Rising Mortgage Stress Threatens Australian Households despite Robust Economy


As the Reserve Bank of Australia concludes its biannual deep dive into the nation’s financial ecosystem, the economic landscape appears generally robust. However, it emerged that an increasing population of Australians with mortgages now hover at the precipice of economic distress. Faced with the dilemma of rising interest rates that could potentially overshadow incomes and deplete savings, these homeowners are battling to keep their finances afloat.

Remarkably, 5 per cent of owner-occupied households now find their expenditures, covering essentials and mortgage repayments, exceeding their income. This precarious financial teeter-totter doesn’t necessarily imply mortgage stress, although, to maintain apparent normalcy, these borrowers might have to delve deeper into their savings, restructure loans or contemplate more affordable education and health insurance choices.

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Treasurer Jim Chalmers drew attention to the report as a significant prompt to the persistent dilemmas affecting both the global economy and the global financial system. The study revealed Australian households and businesses are generally weathering the storm due to the potent combination of a strong labour market and the safety net of their savings buffers.

However, ripples of concern permeate the study as a small but escalating fraction of borrowers now find themselves on the brink of financial strain. Already, an upturn in monthly inflation rates, currently sitting above the Reserve Bank’s target range of 2 to 3 per cent, looms over the financial state of the nation.

Only a little over two-thirds of owner-occupier borrowers reportedly have enough savings to tide them over for at least half a year, given the rates persist at the current level. This leaves one in three borrowers vulnerable to draining their savings within half a year, putting them at risk of defaulting on housing loan payments.

A silver lining existed in the form of a savings buffer that households had managed to amass, thanks to the pandemic. Nevertheless, the influx of new savings has dwindled, thereby limiting excess payments into offset accounts and redraw facilities.

In his statement, Dr Chalmers recognized the challenges that average Australians are coping with, particularly those transitioning from lower fixed-rate mortgages to higher operational interest rates.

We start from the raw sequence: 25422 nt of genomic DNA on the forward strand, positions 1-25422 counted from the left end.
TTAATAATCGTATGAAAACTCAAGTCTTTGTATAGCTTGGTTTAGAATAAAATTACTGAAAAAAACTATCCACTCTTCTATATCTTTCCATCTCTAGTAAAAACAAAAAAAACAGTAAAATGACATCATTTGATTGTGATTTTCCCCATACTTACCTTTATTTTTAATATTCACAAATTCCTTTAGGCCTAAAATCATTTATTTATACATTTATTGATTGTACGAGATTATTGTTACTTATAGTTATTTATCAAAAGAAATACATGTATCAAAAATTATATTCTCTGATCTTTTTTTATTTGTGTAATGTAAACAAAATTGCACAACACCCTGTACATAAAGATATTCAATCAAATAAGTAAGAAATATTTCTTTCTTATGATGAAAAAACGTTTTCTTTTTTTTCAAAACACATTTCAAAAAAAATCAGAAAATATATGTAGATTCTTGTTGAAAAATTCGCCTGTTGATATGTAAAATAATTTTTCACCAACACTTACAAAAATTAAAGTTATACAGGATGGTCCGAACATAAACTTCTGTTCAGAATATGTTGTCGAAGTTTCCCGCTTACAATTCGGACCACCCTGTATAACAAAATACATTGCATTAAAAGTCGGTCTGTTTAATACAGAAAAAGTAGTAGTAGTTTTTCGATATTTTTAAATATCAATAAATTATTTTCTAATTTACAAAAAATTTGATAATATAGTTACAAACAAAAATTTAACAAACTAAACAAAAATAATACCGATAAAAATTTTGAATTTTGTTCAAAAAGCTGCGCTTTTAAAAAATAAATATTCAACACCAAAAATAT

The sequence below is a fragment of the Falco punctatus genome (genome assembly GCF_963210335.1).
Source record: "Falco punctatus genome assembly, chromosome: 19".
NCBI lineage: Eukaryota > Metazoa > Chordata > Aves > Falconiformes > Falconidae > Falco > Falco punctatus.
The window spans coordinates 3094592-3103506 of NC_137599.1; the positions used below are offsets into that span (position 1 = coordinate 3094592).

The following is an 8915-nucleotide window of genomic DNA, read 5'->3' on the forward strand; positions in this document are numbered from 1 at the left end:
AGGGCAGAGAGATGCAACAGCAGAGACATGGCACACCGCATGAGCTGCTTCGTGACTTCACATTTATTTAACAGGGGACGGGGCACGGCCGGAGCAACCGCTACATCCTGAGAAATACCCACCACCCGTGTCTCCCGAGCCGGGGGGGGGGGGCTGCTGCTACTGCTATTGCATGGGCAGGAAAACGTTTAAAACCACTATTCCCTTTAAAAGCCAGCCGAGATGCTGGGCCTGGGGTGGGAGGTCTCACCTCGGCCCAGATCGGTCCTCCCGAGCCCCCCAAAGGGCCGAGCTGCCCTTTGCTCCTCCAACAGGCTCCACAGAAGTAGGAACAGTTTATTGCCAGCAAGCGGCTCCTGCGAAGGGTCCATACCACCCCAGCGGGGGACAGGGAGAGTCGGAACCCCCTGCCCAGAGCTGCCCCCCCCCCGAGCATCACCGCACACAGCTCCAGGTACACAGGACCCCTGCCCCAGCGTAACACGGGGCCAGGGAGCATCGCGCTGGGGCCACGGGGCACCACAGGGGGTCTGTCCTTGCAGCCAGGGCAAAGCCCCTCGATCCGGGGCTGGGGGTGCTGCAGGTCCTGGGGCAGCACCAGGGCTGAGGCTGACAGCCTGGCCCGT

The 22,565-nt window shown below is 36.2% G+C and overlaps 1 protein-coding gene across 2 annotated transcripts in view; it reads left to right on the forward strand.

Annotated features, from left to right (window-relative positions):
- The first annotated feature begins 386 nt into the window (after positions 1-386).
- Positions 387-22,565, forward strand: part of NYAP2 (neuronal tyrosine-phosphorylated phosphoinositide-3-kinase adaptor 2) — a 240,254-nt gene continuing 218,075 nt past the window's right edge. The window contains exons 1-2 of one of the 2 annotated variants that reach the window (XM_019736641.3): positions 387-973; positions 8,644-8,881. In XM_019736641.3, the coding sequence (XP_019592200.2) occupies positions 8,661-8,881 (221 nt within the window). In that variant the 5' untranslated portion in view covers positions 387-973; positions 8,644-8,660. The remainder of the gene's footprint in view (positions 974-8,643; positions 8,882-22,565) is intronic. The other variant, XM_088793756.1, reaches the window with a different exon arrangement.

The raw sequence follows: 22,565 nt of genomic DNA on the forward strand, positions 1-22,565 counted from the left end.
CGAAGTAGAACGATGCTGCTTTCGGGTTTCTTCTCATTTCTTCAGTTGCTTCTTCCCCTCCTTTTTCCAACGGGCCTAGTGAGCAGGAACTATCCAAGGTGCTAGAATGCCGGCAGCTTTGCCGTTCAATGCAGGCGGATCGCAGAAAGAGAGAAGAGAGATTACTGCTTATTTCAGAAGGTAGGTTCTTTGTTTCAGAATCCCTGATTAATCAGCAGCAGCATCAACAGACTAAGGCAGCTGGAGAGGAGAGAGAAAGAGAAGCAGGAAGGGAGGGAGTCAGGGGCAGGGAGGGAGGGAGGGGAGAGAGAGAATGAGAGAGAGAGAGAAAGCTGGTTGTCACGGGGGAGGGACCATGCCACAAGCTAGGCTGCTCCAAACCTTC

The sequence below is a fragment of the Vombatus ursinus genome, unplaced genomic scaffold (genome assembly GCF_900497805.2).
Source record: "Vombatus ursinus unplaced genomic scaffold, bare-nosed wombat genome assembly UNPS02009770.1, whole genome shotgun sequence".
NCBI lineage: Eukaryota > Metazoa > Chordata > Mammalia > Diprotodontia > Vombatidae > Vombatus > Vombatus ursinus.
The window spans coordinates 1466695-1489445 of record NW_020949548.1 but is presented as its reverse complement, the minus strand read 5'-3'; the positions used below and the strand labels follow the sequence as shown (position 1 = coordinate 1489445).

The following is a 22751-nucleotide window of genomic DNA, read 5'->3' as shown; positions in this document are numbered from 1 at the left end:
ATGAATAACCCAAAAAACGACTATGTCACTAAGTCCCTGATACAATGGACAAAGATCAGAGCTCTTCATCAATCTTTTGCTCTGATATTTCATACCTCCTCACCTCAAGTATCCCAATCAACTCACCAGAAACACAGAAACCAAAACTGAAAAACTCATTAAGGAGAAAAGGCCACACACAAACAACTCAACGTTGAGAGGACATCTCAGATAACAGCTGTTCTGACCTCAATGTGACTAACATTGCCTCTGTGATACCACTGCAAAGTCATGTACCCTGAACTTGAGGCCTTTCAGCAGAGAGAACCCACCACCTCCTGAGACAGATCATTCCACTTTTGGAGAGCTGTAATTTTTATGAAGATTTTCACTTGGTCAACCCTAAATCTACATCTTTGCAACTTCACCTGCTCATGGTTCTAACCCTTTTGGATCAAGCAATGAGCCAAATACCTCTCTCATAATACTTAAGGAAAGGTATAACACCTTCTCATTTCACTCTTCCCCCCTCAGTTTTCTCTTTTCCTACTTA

Shifting focus to China, the review acknowledged the impact of China’s economic stress on the global economic outlook. Economic growth in China has decelerated, aggravated further by the pandemic and the significant decline in property market health. This financial tension could influence the global system, causing slower growth and increased risk aversion, with Australia potentially feeling its aftermath through slowed global economic activity, reduced Chinese imports and lesser global commodity rates.

Turning to businesses, the Residence Bank found most firms to show overall resilience, though existing cost pressures and reduced demand have begun squeezing some companies’ profitability and liquid reserves. Consequently, the number of company insolvencies has climbed to around pre-pandemic levels, ringing warning bells.

Despite these concerns, the review found that the broader Australian financial system remains at low risk, with banks well-prepared to continue supplying credit even if the economy takes a turn for the worst. Overall, the palpitations in the business sector appear to have limited direct risks on the banking industry, with systemic risks from financial establishments outside the banking sector remain low in Australia.

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Melinda Cochrane is a poet, teacher and fiction author. She is also the editor and publisher of The Inspired Heart, a collection of international writers. Melinda also runs a publishing company, Melinda Cochrane International books for aspiring writers, based out Montreal, Quebec. Her publication credits include: The art of poetic inquiry, (Backalong Books), a novella, Desperate Freedom, (Brian Wrixon Books Canada), and 2 collections of poetry; The Man Who Stole Father’s Boat, (Backalong Books), and She’s an Island Poet, Desperate Freedom was on the bestseller's list for one week, and The Man Who Stole Father’s Boat is one of hope and encouragement for all those living in the social welfare system. She’s been published in online magazines such as, (regular writer for) ‘Life as a Human’, and Shannon Grissom’s magazine.